One Pack. No Turning Back.

Number of miles driven today: 6

Total miles driven on road trip: 5,019

Starbucks or Dunkin' Donuts? Starbucks bounces back, edging DD. 

Starbucks' record (# of days Starbucks was more common): 19-1-1

Dunkin' Donuts' record: 1-19-1

Cheapest gas I saw today: $ 2.71

Number of states visited overall: 11

Number of red states visited overall (as of 2012 presidential election): 8 (Texas, Arizona, Oklahoma, Arkansas, Tennessee, Alabama, Mississippi, Georgia)

Number of blue states visited overall: 3 (California, New Mexico, Florida)

Exhibit where Don Carman and I spent the most time today at the zoo: The giraffes

Don Carman's favorite animal at the zoo: The kudu, given its similarity to his nickname, "Kumu"



Expectations are dangerous. 


I tell this to my biology students back at Laney College, and they initially seem confused. "Aren't high expectations a good thing?" they ask. 


I try to explain what I consider the difference between setting goals (a healthy thing) and expectations (a bit dangerous). Goals give you something to strive for; expectations make your future happiness contingent on a particular outcome, which you only have limited control over.


With this in mind, my expectations for meeting Don Carman, card #7 in the wax pack and my favorite player throughout childhood, were unhealthily and unreasonably stratospheric. 


I was a weird kid. I spent hours on the floor of my room studying nautical charts and compiling lists of all the islands' names, making up my own where none were provided. I wrote to the admissions committees of colleges whose names started with the letter F (my favorite letter, inexplicably; think Fresno State, Fordham, Furman, etc.) on a manual typewriter asking for copies of their course catalog. And I spent hours alone in the front yard with a Wiffle bat and ball, emulating Philadelphia Phillies players (my favorite team since the age of 4 because I thought it was spelled with lots of F's). Especially Don Carman.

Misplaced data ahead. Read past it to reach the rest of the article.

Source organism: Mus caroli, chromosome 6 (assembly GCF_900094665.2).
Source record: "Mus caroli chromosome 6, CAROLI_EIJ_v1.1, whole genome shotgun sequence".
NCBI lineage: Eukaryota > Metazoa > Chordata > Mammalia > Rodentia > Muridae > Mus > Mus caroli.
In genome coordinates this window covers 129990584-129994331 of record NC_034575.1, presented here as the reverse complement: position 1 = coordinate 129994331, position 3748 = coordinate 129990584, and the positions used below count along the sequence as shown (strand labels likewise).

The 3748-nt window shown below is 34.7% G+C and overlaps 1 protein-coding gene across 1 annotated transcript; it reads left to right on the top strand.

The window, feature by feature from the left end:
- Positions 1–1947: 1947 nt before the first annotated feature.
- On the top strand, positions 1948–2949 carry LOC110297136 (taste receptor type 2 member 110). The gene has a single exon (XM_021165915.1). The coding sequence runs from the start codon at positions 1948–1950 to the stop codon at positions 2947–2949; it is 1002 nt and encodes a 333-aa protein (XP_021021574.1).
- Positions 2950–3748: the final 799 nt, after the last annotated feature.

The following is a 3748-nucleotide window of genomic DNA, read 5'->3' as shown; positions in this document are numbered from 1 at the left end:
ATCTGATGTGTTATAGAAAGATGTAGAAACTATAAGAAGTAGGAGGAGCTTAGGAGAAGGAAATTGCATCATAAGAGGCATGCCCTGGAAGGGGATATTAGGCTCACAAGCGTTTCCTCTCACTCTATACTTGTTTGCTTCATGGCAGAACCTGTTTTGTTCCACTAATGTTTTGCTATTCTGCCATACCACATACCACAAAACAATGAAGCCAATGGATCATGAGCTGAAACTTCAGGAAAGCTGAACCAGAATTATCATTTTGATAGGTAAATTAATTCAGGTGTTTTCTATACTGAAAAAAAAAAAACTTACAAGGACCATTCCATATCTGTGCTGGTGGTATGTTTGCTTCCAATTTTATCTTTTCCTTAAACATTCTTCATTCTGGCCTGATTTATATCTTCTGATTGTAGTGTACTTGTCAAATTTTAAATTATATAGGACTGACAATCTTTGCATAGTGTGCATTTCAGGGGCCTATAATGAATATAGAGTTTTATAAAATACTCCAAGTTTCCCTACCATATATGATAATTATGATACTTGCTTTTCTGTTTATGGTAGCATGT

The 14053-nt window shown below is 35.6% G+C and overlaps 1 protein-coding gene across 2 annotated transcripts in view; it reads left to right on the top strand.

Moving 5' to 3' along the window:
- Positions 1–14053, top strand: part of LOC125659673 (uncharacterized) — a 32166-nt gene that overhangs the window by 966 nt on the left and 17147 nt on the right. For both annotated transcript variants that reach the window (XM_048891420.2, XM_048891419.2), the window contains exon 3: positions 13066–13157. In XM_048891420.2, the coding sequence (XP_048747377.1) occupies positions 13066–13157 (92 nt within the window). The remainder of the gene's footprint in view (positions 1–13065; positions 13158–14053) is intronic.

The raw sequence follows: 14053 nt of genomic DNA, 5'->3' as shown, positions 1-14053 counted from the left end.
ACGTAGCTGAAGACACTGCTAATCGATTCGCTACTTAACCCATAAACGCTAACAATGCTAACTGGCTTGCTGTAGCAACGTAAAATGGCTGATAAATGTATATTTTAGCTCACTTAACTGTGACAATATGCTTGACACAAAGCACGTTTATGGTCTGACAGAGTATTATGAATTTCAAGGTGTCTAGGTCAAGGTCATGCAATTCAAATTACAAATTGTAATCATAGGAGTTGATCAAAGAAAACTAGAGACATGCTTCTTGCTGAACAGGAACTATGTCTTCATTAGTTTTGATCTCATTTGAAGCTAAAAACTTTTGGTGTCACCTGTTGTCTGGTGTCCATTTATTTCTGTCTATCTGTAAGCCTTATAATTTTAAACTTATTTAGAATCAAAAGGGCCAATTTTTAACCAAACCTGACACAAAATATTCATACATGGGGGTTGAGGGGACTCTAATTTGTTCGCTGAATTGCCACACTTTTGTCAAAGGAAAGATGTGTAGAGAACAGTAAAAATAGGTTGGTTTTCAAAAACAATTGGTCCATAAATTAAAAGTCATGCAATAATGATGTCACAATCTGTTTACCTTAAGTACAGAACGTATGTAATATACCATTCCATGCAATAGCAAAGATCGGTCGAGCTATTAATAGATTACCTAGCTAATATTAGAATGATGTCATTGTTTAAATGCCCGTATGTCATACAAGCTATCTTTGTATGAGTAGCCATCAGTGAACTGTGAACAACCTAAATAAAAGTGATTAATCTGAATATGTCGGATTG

I don't know why I liked Carman. He was far from the Phillies' best player. But he was my guy.


In 1989, at the age of 8, I found his birthday on the back of his baseball card and hatched what I considered to be a brilliant, foolproof plan to get his autograph. 


I went down to the local CVS and bought him a Hallmark birthday card, then found his mailing address and plotted for weeks to mail the card so that it would arrive right on his birthday (it's August 14). The card pictured a sailboat with a message that read "Happy Birthday, with wishes for smooth sailing all year long." I crossed out the word "sailing" and replaced it with "pitching," then sat back to admire my handiwork. 


I mailed it off, along with one of his baseball cards to sign, and then watched the mailbox for several weeks. When I heard the sputter of the mail truck engine each day around 1 pm, I rushed out to greet Joe, a gum-snapping, bearded man with a wild ponytail and sunglasses who I didn't believe existed outside of the perch of his driver's seat.


I never got a response. I agonized over what had gone wrong (looking back, there are symptoms of my OCD littered all over my childhood), and concluded that I probably had forgotten to include a self-addressed stamped envelope, an absolute necessity in the autograph-through-the-mail game.